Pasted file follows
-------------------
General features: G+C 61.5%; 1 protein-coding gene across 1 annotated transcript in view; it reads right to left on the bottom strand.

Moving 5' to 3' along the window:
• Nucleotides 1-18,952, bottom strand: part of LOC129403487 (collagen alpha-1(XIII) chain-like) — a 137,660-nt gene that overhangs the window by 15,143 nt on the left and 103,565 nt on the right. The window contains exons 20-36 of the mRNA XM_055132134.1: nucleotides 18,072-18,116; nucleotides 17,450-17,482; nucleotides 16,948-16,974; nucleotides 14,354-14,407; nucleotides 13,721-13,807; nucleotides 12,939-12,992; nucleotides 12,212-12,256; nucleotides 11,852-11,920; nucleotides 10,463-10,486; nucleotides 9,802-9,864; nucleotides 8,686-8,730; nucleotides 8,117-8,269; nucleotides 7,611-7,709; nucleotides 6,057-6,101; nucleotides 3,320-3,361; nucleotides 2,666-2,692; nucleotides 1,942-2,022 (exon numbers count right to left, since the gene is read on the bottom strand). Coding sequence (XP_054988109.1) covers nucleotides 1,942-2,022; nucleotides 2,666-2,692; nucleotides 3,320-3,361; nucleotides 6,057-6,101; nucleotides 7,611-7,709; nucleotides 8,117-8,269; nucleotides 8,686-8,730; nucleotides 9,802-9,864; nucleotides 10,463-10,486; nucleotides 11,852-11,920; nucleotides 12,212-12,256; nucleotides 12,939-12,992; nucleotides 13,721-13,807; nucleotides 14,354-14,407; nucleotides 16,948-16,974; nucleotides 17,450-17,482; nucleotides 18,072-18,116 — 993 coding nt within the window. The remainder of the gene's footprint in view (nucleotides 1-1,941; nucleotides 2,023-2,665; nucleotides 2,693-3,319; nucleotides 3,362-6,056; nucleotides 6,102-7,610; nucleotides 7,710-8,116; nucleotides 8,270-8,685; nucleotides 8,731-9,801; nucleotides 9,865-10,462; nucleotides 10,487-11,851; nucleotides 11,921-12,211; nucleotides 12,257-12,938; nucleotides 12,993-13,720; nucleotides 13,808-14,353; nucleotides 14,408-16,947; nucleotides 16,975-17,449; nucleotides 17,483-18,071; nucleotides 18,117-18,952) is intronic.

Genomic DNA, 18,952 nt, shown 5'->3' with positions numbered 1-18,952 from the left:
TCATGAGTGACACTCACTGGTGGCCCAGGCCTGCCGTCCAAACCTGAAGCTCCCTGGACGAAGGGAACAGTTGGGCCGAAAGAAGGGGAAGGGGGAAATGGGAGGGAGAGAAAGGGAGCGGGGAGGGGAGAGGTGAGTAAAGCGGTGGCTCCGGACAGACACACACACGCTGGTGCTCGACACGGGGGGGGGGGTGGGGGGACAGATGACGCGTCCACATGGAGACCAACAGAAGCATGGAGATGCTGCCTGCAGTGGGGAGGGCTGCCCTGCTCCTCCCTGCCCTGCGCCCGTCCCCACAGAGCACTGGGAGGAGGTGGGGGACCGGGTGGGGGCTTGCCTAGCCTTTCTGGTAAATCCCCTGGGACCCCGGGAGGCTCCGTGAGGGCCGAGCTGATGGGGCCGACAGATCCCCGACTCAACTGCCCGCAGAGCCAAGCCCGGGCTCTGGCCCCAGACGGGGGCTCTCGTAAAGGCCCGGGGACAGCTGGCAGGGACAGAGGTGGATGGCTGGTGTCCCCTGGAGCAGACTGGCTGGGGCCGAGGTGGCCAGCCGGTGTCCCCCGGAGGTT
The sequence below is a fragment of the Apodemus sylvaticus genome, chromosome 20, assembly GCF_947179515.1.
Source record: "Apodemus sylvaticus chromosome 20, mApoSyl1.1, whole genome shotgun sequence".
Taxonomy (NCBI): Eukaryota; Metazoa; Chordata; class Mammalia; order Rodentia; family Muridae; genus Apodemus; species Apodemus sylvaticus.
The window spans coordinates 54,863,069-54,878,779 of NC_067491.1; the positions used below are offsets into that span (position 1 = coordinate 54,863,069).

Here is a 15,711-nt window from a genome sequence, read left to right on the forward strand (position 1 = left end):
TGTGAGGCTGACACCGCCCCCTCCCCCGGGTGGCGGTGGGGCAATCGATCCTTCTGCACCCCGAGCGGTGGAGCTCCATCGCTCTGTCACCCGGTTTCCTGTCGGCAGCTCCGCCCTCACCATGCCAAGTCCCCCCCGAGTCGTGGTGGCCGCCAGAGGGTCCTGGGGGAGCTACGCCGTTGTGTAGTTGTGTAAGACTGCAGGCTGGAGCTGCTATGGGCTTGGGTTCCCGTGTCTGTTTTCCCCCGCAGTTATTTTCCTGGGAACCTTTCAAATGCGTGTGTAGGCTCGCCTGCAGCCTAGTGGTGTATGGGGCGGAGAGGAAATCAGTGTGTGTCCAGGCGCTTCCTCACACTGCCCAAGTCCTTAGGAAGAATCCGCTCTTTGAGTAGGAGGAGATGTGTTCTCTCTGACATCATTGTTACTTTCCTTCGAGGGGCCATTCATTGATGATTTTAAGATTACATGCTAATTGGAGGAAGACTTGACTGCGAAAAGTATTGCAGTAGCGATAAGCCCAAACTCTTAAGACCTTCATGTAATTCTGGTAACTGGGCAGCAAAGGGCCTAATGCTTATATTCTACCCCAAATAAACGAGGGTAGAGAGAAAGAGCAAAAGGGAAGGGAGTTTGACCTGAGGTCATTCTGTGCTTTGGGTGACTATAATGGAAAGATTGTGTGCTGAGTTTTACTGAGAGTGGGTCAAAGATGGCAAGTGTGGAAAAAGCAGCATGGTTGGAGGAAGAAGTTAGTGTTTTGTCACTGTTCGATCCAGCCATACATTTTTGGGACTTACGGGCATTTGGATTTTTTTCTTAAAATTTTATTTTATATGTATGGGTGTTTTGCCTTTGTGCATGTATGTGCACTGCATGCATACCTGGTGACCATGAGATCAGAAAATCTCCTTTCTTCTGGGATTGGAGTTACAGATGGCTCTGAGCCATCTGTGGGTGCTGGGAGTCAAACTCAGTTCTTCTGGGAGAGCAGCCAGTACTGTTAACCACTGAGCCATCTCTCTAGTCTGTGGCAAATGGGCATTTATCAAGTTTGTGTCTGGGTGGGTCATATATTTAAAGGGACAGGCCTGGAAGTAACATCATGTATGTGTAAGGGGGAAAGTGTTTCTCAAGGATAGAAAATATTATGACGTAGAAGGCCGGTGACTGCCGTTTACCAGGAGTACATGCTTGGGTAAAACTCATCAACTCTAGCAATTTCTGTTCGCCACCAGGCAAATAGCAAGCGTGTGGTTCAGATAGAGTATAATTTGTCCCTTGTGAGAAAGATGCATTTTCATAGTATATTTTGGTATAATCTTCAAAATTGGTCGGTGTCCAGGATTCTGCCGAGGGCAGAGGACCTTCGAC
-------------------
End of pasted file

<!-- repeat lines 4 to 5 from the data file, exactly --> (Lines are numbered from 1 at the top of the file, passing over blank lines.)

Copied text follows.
Genomic DNA, 18,952 nt, shown 5'->3' with positions numbered 1-18,952 from the left:
TCATGAGTGACACTCACTGGTGGCCCAGGCCTGCCGTCCAAACCTGAAGCTCCCTGGACGAAGGGAACAGTTGGGCCGAAAGAAGGGGAAGGGGGAAATGGGAGGGAGAGAAAGGGAGCGGGGAGGGGAGAGGTGAGTAAAGCGGTGGCTCCGGACAGACACACACACGCTGGTGCTCGACACGGGGGGGGGGGTGGGGGGACAGATGACGCGTCCACATGGAGACCAACAGAAGCATGGAGATGCTGCCTGCAGTGGGGAGGGCTGCCCTGCTCCTCCCTGCCCTGCGCCCGTCCCCACAGAGCACTGGGAGGAGGTGGGGGACCGGGTGGGGGCTTGCCTAGCCTTTCTGGTAAATCCCCTGGGACCCCGGGAGGCTCCGTGAGGGCCGAGCTGATGGGGCCGACAGATCCCCGACTCAACTGCCCGCAGAGCCAAGCCCGGGCTCTGGCCCCAGACGGGGGCTCTCGTAAAGGCCCGGGGACAGCTGGCAGGGACAGAGGTGGATGGCTGGTGTCCCCTGGAGCAGACTGGCTGGGGCCGAGGTGGCCAGCCGGTGTCCCCCGGAGGTT